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Lockdown 2020 - Through the Eyes of an Artist

Sahej Rahal on the impact of the lockdown, Brahminical superstitions and the way forward.

Sahej Rahal

At his candid best, award-winning and globally renowned artist Sahej Rahal opens up about his quarantine-experience and how he spent time during the unprecedented lockdown.

TDC: How have you dealt with the lockdown?

Sahej Rahal: What has been appalling is the utter apathy of the central government towards people who have been stranded because of the lockdown and towards those facing the brunt of the devastation of Amphan, the increase in surveillance and  the systematic clampdown on people who have been critical of the government, and the jingoist applause that has met each of these moves.

"I am worried that the world we will return to will be far harsher, not because of the virus but because of the people we are becoming." - Sahej Rahal

Sahej Rahal, 'Dry Salvages', 2017

TDC: With the amount of free time, what serves your reading list?

Sahej Rahal: I've been utterly consumed by one book this last month - 'The Folklore of Bombay' written by Reginald Enthoven who was an administrator in the Indian Civil Service of the British Raj.

He was studying the occult practices in the Bombay presidency. It is an anthropological study of the Brahminical superstitions and rituals, establishing them as a mode social oppression that metaphysically bind notions of impurity, demons and disease to the lower castes. 

Sahej Rahal, 'Temporal Turn', Spencer Museum of Art, 2016

TDC: How have you been catering to the artist in you? How has the lockdown impacted your work? Do you think this will effect your work in the future? Sahej Rahal: I've been a bit anxious about the lockdown with projects and exhibitions getting postponed and cancelled and the general uncertainty with everything, then I kind of mentally decided to treat this lockdown period as going back to art school, like an MFA degree without the student loans, I'm getting back to a sustained habit of reading and learning new skills, in the last couple of years I've been making video games and AI programs to create mythological worlds, and I've been exploring this part of my practice more during the lockdown.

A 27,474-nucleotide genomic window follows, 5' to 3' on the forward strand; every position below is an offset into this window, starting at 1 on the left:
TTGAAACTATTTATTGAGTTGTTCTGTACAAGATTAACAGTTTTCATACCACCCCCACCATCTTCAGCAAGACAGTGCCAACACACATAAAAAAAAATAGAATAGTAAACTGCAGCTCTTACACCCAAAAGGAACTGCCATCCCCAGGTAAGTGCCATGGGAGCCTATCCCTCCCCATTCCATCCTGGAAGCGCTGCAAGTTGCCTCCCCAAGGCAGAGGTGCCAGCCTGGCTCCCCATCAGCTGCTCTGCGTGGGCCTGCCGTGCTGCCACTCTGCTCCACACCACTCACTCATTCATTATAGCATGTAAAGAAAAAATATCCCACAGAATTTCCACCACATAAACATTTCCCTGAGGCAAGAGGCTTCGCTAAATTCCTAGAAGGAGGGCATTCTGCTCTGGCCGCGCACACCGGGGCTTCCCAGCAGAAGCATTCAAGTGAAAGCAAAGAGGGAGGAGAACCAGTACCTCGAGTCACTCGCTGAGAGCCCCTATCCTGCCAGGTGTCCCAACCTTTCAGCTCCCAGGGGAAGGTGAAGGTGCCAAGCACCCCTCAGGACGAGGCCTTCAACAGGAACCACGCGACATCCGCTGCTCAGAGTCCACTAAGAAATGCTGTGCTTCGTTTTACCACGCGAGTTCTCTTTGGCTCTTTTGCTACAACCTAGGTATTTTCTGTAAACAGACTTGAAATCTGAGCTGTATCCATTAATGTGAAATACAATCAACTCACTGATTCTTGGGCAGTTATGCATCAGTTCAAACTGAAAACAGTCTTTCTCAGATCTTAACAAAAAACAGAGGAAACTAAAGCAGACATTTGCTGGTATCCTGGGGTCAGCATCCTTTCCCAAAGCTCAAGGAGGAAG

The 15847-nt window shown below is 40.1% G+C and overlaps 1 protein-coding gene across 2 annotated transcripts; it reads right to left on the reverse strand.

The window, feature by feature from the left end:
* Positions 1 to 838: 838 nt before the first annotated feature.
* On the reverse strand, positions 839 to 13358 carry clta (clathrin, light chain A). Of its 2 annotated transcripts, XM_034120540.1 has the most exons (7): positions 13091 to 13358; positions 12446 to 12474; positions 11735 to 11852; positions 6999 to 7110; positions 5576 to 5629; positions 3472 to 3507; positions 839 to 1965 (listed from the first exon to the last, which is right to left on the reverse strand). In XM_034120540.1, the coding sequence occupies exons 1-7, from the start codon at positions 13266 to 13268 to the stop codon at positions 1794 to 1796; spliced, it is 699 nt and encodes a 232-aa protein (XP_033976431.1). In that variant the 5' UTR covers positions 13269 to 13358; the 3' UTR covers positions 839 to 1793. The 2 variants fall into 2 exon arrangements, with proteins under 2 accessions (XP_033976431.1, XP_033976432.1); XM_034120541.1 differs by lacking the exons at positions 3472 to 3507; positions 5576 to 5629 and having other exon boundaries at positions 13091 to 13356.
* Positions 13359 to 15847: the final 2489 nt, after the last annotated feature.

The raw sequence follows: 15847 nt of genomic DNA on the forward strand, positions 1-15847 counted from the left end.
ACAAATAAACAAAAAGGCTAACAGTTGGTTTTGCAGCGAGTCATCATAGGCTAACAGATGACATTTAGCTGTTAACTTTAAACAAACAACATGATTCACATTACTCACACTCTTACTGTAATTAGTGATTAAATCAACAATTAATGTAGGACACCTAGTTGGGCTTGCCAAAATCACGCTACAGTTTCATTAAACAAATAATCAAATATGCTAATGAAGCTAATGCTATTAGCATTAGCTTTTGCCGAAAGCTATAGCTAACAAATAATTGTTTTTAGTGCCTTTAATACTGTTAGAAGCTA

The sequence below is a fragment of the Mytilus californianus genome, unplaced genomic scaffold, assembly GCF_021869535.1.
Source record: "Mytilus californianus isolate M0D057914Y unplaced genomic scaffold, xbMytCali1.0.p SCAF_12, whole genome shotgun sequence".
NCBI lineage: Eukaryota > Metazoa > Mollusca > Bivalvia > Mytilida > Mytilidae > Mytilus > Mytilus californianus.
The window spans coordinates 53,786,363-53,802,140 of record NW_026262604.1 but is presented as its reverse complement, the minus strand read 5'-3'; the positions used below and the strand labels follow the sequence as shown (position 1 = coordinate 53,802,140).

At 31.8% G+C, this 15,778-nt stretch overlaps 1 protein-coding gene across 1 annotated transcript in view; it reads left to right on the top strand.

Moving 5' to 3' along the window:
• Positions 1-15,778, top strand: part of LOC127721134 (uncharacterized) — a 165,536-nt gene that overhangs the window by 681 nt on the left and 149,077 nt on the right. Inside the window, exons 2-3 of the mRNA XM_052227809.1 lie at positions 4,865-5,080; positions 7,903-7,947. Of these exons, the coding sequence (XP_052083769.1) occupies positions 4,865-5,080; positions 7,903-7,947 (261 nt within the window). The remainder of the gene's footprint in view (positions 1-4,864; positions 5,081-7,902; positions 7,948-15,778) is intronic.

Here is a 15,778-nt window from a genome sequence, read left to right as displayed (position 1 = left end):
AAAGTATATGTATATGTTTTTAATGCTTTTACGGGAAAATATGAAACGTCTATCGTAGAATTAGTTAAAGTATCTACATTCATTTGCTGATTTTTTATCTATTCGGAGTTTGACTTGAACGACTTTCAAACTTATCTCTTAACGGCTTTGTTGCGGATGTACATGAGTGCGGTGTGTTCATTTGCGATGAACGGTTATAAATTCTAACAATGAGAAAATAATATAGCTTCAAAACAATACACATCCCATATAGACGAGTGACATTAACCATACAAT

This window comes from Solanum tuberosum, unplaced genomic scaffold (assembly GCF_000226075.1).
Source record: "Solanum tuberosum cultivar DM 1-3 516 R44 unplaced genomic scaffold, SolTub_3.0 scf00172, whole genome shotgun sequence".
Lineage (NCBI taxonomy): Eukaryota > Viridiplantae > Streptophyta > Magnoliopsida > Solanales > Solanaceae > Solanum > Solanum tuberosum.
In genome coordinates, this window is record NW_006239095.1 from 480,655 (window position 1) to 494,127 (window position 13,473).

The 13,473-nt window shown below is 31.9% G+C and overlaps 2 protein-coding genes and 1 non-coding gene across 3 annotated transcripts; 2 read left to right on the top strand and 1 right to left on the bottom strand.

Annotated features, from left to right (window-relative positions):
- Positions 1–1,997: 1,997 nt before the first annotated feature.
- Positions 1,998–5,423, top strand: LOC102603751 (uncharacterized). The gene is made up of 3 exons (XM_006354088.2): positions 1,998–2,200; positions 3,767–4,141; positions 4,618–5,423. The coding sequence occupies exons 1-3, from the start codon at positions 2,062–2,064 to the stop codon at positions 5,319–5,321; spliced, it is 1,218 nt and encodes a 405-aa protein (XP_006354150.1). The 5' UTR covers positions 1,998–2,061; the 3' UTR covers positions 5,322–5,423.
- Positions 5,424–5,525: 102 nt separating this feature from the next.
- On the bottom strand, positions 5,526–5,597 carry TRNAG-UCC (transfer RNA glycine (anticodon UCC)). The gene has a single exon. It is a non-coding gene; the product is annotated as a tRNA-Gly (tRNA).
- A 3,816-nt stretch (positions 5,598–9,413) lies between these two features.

Sahej Rahal, 'Continuous Voyage', Vancouver Biennale, 2019

TDC: What have you been watching?

Sahej Rahal: Last month I've signed up for the New Centre for Practice & Research which was offering a discounted membership, since then I've been trawling through their vast archives and auditing lecture series by philosophers Reza Negarestani (Currently directing the critical philosophy programme at The New Centre for Research & Practice, Reza Negarestani is a world renowned Iranian philosopher and writer, popularly known for theoretical-fiction best-seller 'Cyclonopedia'), and Jason Bahbak Mohaghegh (An Associate Professor of Comparative Literature at Babson College, Massachusetts, Jason Bahbak Mohaghegh is popular for his views on the rising currents of radical thought in the Middle East and the West, explicitly translated through a number of books written by him).

TDC: Your current go-to podcast playlist? Sahaj Rahal: Here's my podcast playlist: Very Bad Wizards, Plaguepod by Urbanomic, Lie Cheat & Steal, Bhartiya Janta Podcast, Chapo Traphouse, Lore, The Partially Examined Life, Newslaundry Hafta & Charcha.

Chapo Trap House

Reminiscing the last day he spent outdoors, Sahej indulged in an excursion to the Borivali National Park, where he clicked pictures while walking all the way up to the Kanheri Caves.

"It is absolutely crucial right now that we care for the people who have made our lives easier through their hardwork and those who are less fortunate than us, I would request everyone to reach out and give back to them directly and unconditionally, it is honestly the only way we will all make it through these uncertain days." - Sahej Rahal




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